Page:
Art 52. There shall be a President of India.
Constitutional Position of President
- President is a figure-head while the Council of Ministers wields the real executive power. As, Article 53, vest the executive power of the Union in the President. While, Article 74 (42nd Amendment, 1976) provides that there shall be a Council of Ministers to aid and advise the President in the exercise of his functions.
- By 44th Amendment, 1978 a provision was added in Art. 74 that "the President may ask Council of Ministers to reconsider such advice and the President shall act in accordance with the advice tendered after such reconsideration.
- President of India, similar to the king under the English Constitution is nominal or constitutional head of the Government; as India provides parliamentary form of government which is adopted from British Constitution.
- However, His position is different from the President of the United States of America who is the real executive head as presidential form of government is prevailing in America.
- The President of India is elected indirectly which reflects his role as a figure head.
- Art 54. - The President of India is elected by an- electoral college consisting of the elected members of both Houses of Parliament, legislative assemblies of the states and the elected members of the legislative assemblies of the Union Territories of Delhi and Puducherry.
- The manner of election of President is provided by Article 55.
- The election is held in accordance to the system of Proportional representation by means of Single transferable vote method.
- Anti defection laws are not applicable for voting in Presidential Elections. Since the election is by secret voting, political parties cannot identify the voting patterns easily.
- In the election of the President the Proportional representation system is used to bring about parity between the votes of the members of Parliament and the members of the Assemblies.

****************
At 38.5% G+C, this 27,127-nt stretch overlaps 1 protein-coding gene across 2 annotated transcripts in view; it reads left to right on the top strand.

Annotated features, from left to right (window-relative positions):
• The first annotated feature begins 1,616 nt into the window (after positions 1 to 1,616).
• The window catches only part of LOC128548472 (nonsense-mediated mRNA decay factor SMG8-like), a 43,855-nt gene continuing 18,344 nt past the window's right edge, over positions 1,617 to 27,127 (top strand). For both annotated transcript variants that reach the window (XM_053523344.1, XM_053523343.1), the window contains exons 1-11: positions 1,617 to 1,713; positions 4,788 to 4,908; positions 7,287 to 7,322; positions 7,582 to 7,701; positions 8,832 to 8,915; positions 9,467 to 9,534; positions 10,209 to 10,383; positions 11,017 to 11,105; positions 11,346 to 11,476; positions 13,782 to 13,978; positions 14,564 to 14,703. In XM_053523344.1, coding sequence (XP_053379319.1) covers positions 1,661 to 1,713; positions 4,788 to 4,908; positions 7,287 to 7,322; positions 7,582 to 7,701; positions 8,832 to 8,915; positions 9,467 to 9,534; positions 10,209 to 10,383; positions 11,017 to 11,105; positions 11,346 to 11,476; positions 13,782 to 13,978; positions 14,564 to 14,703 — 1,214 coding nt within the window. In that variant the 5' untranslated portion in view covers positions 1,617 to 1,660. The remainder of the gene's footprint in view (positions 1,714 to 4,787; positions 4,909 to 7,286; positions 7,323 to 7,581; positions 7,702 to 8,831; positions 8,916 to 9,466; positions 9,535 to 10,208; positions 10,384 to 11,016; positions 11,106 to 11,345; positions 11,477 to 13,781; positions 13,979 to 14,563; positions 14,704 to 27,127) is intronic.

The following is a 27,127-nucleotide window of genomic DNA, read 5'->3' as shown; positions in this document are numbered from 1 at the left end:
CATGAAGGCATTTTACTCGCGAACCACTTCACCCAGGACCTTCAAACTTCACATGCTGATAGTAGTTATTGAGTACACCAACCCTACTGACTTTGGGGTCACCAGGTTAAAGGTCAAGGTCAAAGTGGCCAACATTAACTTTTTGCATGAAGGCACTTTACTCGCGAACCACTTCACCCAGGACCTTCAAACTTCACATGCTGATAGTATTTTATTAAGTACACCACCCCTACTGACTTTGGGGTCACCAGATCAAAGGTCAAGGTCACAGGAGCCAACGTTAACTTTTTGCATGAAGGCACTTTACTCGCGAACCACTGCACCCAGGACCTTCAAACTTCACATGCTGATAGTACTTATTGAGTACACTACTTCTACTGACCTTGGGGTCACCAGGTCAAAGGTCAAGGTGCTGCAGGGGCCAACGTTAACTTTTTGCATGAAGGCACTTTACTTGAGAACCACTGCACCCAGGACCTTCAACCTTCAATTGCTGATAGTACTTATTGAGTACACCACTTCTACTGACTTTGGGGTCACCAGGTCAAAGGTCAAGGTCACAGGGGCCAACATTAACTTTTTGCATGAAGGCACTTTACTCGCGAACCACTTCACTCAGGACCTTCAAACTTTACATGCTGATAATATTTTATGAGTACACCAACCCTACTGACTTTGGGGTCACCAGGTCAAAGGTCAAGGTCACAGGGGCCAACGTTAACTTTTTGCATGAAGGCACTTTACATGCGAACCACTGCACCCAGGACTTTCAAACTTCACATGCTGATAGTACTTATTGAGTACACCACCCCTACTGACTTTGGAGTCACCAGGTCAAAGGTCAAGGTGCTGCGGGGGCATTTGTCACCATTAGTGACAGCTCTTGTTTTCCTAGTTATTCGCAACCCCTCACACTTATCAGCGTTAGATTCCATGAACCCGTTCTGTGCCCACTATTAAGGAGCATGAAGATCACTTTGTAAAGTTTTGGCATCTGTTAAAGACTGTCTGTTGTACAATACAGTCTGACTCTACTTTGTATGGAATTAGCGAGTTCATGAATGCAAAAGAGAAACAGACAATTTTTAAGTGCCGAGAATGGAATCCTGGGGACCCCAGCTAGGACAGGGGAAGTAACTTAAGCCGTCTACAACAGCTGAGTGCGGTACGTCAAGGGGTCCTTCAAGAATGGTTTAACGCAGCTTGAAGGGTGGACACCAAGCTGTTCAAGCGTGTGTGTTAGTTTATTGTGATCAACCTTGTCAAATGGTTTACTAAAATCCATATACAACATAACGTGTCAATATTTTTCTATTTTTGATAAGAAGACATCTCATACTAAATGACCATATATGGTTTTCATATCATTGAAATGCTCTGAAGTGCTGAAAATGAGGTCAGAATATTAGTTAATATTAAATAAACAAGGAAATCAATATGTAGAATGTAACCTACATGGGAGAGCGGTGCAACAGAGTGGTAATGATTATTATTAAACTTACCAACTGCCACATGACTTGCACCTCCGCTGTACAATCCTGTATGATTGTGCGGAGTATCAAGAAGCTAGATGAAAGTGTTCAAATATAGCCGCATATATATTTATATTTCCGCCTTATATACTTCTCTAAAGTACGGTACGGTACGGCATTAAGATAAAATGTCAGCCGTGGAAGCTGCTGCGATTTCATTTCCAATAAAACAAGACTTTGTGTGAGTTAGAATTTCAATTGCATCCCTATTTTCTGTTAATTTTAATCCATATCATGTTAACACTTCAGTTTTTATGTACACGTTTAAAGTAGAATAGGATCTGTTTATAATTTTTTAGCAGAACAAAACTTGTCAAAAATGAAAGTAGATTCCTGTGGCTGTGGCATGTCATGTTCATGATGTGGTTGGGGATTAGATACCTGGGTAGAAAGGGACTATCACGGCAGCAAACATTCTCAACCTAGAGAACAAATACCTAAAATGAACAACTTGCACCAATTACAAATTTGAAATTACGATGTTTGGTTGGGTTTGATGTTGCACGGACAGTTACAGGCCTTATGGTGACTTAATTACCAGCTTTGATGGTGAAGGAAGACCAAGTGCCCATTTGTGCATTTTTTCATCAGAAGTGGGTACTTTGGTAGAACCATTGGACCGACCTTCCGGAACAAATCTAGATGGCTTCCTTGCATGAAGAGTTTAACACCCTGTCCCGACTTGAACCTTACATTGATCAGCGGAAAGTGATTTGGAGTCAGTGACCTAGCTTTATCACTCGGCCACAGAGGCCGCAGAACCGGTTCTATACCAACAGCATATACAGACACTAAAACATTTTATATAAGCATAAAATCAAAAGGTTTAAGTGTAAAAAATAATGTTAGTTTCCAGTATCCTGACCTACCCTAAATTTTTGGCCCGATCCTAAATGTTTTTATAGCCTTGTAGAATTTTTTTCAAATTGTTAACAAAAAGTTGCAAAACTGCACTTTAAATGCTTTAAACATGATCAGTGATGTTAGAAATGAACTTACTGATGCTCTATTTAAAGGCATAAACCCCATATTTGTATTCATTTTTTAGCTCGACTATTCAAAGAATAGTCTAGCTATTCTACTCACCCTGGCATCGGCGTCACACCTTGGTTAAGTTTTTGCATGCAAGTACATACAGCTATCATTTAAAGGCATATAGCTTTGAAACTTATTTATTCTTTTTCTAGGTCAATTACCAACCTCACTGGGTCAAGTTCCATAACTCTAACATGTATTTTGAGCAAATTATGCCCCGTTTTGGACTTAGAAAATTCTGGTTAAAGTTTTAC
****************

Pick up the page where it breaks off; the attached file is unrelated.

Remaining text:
- The formula to determine the weight of vote is:
--------------------------------------* 1000 = Value of vote of each M.L.A.
No. of M.L.A.s in the state
Total no. votes assigned to all the M.L.A.s
------------------------------------------------------- = Weight of votes of each M.P.
Total no. of elected M.P.s
- Each voter is allowed to exercise as many preferences as candidates are there. The voter indicates his order of preferences on the ballot paper. A candidate in order to be elected must secure his quota of votes which is 50% of valid votes +1. If no candidate secures the quota, the candidate with the fewest votes is eliminated and that candidate's votes are transferred. This process repeats till a candidate gets the quota of votes required to win.
- Art. 56, the term of President to hold office is five years from the date on which he enters upon his office until, he resigns or impeached.
- In case of resignation, the President hands over the letter to the Vice-President of India.
- Art. 57, President, subject to the other provisions of the Constitution is eligible for re-election.
- Article 71 -Election disputes
- All disputes in connection with the election of a President shall be decided by the Supreme Court and whose decision shall be final.
- If the election of President is declared void by the Supreme Court, acts done by the office of President on or before the date of the decision of the Supreme Court shall not be invalidated.